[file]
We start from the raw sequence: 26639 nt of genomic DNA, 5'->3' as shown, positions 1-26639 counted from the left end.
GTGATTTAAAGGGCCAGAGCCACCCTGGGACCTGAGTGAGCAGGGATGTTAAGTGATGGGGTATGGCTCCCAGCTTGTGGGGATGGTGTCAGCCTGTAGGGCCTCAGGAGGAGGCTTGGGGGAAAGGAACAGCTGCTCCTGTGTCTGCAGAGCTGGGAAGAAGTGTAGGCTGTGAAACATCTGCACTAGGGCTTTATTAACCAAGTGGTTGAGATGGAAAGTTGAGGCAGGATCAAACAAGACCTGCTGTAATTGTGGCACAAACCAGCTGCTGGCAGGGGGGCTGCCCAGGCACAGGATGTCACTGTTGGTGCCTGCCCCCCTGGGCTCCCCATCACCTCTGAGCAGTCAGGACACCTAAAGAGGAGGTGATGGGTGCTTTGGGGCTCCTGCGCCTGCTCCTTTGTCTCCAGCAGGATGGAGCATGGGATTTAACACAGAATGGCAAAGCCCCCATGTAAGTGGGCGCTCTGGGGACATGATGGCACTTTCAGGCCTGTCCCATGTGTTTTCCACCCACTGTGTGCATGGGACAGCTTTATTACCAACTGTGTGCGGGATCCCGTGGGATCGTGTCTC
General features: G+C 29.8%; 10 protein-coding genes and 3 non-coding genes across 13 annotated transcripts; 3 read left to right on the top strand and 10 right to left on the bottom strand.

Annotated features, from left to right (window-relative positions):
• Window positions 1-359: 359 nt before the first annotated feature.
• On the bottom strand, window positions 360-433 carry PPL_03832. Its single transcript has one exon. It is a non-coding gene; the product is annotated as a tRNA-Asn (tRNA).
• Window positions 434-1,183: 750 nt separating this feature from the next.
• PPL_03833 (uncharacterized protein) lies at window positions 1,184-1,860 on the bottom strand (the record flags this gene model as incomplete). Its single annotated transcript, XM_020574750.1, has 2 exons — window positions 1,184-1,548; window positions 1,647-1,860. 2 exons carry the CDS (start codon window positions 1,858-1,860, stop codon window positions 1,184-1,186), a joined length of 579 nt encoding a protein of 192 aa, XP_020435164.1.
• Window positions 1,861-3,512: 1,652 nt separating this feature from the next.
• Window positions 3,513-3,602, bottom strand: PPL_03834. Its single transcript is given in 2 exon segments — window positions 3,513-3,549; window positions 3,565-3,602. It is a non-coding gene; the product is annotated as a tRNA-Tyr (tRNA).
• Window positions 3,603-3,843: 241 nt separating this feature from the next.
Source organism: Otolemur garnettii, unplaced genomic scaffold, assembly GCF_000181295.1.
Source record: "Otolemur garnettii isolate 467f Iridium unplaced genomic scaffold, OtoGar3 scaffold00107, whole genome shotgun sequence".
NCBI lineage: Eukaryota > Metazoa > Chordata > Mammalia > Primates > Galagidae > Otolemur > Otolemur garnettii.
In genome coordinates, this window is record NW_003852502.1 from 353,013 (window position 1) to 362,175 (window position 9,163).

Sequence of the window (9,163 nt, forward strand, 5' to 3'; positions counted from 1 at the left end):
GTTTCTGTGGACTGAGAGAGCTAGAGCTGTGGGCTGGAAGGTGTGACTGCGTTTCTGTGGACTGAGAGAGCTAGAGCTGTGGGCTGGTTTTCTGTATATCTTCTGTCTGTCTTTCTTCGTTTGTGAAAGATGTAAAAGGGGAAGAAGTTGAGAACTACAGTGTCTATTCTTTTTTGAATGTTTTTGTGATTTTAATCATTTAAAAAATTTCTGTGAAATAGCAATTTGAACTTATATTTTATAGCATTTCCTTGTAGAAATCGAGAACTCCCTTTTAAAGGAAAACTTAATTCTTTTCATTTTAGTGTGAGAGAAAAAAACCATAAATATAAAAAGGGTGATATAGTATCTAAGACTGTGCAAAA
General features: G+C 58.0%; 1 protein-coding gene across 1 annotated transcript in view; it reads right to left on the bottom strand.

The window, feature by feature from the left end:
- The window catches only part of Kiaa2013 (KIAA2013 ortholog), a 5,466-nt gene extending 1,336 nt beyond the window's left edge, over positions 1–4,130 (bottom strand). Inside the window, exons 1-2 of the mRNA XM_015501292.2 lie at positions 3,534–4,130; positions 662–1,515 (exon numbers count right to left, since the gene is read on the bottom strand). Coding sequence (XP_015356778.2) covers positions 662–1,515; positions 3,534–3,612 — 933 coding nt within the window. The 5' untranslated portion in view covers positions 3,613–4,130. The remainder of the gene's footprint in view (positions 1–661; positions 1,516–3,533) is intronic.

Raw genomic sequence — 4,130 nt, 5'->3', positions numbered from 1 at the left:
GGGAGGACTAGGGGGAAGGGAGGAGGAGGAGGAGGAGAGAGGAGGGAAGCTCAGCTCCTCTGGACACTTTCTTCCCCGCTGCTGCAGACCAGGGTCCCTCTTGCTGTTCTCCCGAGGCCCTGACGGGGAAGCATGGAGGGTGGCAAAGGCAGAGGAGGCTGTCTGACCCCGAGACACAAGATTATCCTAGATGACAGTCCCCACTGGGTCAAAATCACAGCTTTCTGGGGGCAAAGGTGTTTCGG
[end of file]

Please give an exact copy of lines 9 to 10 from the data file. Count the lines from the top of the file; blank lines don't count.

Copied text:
• Window positions 1,861-3,512: 1,652 nt separating this feature from the next.
• Window positions 3,513-3,602, bottom strand: PPL_03834. Its single transcript is given in 2 exon segments — window positions 3,513-3,549; window positions 3,565-3,602. It is a non-coding gene; the product is annotated as a tRNA-Tyr (tRNA).